Accreditation Council revisited
HAT is Accreditation?
Accreditation is a kind of certification based on detailed peer reviews by an independent neutral high powered globally recognized agency, commonly known as Accreditation Council (AC) to the effect that the institution seeking accreditation has institutionalized a functioning academic system geared to providing, on regular basis, higher education of high quality, to advancing knowledge through faculty scholarship (research and publications), and to producing graduates who have achieved specified learning goals (working as highly skilled manpower and professional leaders). Accreditation relates to good academic standing of the university or its constituent component such as college of business or college of engineering. Accreditation is granted after the institution seeking accreditation fulfils a given set of conditions that leads to academic quality assurance. A university or any of its academic programs if accredited is usually considered of better quality than those which are not accredited. Countries having many universities are likely to have accreditation council. AC may be privately sponsored or state sponsored. As per Article # 38 (1) of the Private University Act 2010, Bangladesh, the government will establish an Accreditation Council for private universities.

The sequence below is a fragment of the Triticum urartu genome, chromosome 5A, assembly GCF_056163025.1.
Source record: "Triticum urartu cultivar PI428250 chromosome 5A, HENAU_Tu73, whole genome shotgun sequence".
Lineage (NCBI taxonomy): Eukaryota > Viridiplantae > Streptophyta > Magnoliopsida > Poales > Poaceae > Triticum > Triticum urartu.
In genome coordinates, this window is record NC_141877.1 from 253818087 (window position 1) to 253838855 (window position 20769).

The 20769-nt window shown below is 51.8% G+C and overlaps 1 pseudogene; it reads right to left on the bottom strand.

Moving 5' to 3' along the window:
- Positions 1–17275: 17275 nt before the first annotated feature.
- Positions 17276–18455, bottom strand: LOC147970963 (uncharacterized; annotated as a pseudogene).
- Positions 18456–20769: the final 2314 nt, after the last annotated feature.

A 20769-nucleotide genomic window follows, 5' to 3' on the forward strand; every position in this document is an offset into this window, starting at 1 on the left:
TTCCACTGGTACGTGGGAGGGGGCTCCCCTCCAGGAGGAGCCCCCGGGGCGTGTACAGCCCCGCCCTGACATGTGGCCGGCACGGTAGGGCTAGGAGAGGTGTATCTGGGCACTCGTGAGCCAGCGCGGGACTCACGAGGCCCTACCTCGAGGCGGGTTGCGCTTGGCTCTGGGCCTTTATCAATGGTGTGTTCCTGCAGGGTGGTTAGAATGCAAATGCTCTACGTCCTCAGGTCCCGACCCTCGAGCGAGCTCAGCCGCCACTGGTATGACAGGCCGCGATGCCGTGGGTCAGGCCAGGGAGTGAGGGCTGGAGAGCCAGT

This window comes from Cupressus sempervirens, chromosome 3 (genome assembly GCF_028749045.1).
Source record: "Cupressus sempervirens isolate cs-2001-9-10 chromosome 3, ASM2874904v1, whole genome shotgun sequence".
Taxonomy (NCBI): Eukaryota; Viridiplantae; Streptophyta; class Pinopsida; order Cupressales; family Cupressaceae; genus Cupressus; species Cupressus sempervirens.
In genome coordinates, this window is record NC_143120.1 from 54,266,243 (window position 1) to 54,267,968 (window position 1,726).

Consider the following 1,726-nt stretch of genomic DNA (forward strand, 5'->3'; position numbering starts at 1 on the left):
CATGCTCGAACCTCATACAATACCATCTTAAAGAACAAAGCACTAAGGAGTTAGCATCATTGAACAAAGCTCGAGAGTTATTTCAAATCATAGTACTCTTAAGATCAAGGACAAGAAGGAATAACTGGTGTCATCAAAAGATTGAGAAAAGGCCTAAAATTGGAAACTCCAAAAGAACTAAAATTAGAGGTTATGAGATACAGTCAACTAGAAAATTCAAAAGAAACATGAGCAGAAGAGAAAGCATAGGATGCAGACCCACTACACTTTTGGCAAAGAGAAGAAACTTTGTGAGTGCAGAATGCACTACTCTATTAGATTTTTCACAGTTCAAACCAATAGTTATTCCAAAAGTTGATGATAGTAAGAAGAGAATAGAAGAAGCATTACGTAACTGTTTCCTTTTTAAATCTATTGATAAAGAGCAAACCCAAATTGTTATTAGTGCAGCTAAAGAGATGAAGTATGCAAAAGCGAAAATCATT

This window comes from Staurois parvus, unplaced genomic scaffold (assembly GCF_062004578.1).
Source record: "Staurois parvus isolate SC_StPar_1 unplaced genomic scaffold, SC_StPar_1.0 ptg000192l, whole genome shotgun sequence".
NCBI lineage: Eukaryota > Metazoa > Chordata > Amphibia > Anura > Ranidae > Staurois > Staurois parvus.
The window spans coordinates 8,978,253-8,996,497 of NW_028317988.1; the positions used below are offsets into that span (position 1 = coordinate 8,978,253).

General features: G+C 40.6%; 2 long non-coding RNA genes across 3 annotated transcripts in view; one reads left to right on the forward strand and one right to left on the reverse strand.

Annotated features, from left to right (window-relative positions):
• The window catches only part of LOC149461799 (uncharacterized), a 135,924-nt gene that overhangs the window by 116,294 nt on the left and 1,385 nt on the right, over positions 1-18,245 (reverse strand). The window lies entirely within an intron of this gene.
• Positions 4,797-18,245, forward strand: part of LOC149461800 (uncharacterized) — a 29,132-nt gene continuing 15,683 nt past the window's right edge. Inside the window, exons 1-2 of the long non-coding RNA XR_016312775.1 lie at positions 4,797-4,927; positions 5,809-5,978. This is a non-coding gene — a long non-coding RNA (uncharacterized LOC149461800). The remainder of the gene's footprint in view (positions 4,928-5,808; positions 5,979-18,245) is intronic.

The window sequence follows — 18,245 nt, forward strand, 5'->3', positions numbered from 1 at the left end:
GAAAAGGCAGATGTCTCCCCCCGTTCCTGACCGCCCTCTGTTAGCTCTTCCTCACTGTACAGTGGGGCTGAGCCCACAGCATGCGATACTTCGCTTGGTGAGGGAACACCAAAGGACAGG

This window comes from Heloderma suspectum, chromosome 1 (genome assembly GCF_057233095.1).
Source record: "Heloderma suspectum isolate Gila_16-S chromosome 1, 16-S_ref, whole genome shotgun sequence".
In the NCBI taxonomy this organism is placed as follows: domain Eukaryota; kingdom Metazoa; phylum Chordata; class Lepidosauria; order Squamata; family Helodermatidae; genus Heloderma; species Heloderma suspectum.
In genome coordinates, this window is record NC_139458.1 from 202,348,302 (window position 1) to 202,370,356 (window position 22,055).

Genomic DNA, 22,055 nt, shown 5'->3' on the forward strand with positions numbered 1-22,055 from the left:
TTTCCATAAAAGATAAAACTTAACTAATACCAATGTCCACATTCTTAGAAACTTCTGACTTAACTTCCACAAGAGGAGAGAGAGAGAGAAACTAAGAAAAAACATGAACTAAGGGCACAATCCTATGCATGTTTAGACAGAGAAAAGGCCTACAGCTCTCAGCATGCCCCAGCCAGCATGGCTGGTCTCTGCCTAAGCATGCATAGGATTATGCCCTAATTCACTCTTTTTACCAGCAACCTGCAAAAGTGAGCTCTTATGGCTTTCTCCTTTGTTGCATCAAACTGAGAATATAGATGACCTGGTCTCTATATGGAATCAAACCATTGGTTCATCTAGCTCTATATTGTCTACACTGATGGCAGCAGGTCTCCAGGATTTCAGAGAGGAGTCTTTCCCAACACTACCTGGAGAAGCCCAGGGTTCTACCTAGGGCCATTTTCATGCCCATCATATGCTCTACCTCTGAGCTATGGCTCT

With a view to determining the level of quality assurance, many types of assessments are carried out both by the applicant university and the AC. Whether the university is qualified to impart progressively high quality higher education is assessed and documented at two stages during the accreditation process.
Stage 1: the applicant university is required to prepare a “self-assessment report”, and submit the same to the accreditation agency for peer review.
Stage 2: the accreditation agency reviews the “self-assessment report” submitted by the applicant university, along with additional quality assurance dimensions not clearly dealt with in the “self-assessment report”; thereby completes what is called “peer review report”, and then declares whether the accreditation is granted or not.
The activities undertaken at stage-1 and stage-2 tend sometimes to overlap, although they are by and large distinct. Description of the activities in these two stages as given below, show fulfillment of the accreditation criteria leads to quality assurance.